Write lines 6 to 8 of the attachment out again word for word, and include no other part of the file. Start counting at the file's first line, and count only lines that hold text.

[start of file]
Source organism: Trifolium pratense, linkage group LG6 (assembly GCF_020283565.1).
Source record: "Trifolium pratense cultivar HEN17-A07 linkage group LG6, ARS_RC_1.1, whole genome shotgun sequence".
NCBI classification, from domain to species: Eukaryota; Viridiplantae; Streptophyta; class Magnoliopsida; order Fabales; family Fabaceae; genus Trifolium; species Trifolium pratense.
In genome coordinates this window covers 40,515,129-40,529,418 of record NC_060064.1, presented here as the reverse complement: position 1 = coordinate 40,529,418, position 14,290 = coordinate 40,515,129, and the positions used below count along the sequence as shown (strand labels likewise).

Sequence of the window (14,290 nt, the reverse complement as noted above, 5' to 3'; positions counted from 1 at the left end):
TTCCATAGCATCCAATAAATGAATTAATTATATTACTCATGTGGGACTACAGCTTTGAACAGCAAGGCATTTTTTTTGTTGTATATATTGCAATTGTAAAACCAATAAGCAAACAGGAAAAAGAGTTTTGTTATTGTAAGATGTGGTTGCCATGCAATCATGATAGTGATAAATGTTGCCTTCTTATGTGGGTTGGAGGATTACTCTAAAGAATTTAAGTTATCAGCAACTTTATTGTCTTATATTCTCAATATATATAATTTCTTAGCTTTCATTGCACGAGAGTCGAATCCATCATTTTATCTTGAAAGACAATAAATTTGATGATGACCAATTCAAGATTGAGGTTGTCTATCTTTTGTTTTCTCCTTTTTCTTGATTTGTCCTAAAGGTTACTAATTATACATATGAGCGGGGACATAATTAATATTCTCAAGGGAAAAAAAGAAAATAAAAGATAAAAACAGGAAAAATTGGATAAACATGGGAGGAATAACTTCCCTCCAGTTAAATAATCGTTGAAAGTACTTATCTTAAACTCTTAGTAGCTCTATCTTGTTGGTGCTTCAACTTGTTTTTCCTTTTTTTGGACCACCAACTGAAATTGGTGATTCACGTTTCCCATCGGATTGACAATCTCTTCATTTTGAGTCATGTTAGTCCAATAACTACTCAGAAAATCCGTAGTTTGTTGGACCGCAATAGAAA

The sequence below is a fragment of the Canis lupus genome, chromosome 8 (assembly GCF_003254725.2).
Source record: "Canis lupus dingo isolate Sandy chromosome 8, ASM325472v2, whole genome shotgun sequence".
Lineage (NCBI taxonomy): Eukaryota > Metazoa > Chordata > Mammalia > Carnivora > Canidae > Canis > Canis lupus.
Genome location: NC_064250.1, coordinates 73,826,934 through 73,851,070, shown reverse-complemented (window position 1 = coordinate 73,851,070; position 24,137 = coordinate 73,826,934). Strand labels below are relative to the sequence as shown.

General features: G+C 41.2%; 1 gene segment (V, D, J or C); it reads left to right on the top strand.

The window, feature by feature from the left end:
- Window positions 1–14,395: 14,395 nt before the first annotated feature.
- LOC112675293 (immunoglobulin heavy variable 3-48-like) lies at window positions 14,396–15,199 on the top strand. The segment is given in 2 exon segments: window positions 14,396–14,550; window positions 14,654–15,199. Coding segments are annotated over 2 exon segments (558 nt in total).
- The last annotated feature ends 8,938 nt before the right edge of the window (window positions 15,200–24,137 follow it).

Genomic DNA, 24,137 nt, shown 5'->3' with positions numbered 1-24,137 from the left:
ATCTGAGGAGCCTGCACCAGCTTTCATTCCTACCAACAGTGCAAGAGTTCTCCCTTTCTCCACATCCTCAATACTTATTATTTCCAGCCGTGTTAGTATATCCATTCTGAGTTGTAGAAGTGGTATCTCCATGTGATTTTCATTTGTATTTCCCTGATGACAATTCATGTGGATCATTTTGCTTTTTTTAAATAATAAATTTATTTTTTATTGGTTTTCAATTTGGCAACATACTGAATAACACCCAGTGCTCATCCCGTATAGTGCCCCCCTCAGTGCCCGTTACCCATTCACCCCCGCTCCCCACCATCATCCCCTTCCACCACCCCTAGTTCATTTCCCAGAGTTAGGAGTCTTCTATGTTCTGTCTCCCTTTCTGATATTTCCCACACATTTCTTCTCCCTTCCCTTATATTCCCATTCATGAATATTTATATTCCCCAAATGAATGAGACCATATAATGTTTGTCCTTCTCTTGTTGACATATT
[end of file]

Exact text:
TTCCATAGCATCCAATAAATGAATTAATTATATTACTCATGTGGGACTACAGCTTTGAACAGCAAGGCATTTTTTTTGTTGTATATATTGCAATTGTAAAACCAATAAGCAAACAGGAAAAAGAGTTTTGTTATTGTAAGATGTGGTTGCCATGCAATCATGATAGTGATAAATGTTGCCTTCTTATGTGGGTTGGAGGATTACTCTAAAGAATTTAAGTTATCAGCAACTTTATTGTCTTATATTCTCAATATATATAATTTCTTAGCTTTCATTGCACGAGAGTCGAATCCATCATTTTATCTTGAAAGACAATAAATTTGATGATGACCAATTCAAGATTGAGGTTGTCTATCTTTTGTTTTCTCCTTTTTCTTGATTTGTCCTAAAGGTTACTAATTATACATATGAGCGGGGACATAATTAATATTCTCAAGGGAAAAAAAGAAAATAAAAGATAAAAACAGGAAAAATTGGATAAACATGGGAGGAATAACTTCCCTCCAGTTAAATAATCGTTGAAAGTACTTATCTTAAACTCTTAGTAGCTCTATCTTGTTGGTGCTTCAACTTGTTTTTCCTTTTTTTGGACCACCAACTGAAATTGGTGATTCACGTTTCCCATCGGATTGACAATCTCTTCATTTTGAGTCATGTTAGTCCAATAACTACTCAGAAAATCCGTAGTTTGTTGGACCGCAATAGAAA

The sequence below is a fragment of the Canis lupus genome, chromosome 8 (assembly GCF_003254725.2).
Source record: "Canis lupus dingo isolate Sandy chromosome 8, ASM325472v2, whole genome shotgun sequence".